It seems to me that the only ones who brings up Brian McLaren’s Plymouth Brethren background are those who are attempting to marginalize him or explain what he’s up to. For instance, in DA Carson’s lectures at Cedarville College, he refers to the church of Brian’s childhood and Spencer Burke’s time at a mega-conservative church in SoCal as evidence that these are simply men who are moving out of fundamentalism. Andy Crouch mentions it in a similar context in the recent CT article.
The funny thing is, in all my time with Brian, I’ve never heard him mention it. In other words, of all the things by which Brian identifies himself, “formerly Plymouth Brethren” isn’t one of them. He was PB thirty years ago! He’s no more PB or post-PB now than he is a post-teenager — it may be true, but it has little to do with his current theological/ecclesiological project.
These people point out his and others’ backgrounds as a way to belittle the theology that Brian et al are currently espousing. Like, “Oh, you can understand why he’s reacting so strongly once you see that he’s a former…FUNDAMENTALIST!” But that is to not take seriously what Brian is really up to. That’s no more valid than to say that Brian is developing a new theology for himself because he’s lost his hair and he’s on a quest for new forms of virility. You see, it’s ludicrous.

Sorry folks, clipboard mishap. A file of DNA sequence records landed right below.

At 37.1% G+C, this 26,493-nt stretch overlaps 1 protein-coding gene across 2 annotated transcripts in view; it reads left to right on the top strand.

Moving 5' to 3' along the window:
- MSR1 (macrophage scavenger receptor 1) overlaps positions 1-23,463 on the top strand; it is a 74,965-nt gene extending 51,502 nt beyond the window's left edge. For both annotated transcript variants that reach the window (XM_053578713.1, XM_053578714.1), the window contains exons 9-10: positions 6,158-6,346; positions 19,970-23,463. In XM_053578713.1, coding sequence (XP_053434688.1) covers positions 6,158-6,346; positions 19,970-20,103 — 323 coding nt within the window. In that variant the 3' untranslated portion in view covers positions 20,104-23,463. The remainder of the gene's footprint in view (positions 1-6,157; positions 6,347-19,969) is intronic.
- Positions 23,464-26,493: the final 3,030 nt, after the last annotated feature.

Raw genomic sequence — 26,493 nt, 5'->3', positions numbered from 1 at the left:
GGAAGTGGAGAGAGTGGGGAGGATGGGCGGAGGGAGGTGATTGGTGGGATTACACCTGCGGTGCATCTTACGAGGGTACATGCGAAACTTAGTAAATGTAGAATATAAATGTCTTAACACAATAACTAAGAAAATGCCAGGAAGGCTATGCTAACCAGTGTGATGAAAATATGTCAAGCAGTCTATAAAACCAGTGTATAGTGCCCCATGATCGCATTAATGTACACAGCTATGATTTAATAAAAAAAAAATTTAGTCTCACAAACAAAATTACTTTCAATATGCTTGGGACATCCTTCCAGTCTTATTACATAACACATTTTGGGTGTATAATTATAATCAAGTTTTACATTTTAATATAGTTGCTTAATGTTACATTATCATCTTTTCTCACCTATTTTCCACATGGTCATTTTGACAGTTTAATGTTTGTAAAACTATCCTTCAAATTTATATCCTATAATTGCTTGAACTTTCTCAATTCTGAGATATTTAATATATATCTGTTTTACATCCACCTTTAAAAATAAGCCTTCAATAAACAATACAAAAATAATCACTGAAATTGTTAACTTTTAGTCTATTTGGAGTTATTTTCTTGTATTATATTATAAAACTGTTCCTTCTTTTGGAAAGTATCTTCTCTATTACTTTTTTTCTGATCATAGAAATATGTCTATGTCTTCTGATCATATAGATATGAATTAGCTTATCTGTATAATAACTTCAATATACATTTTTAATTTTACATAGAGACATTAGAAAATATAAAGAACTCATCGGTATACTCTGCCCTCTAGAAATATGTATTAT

So I sense a real predicament brewing. There are those in emergent who are through with all denominational tags, think that modern theological education has ceased to be productive, etc., and there are those who very much want to emerge within the setting of established institutions. Some find the differences and uniquenesses among Protestant traditions to be beneficial, while others find them to be a distraction and a waste of time.
I don’t want to create a brouhaha, but I think this may be a massive storm cloud on the horizon.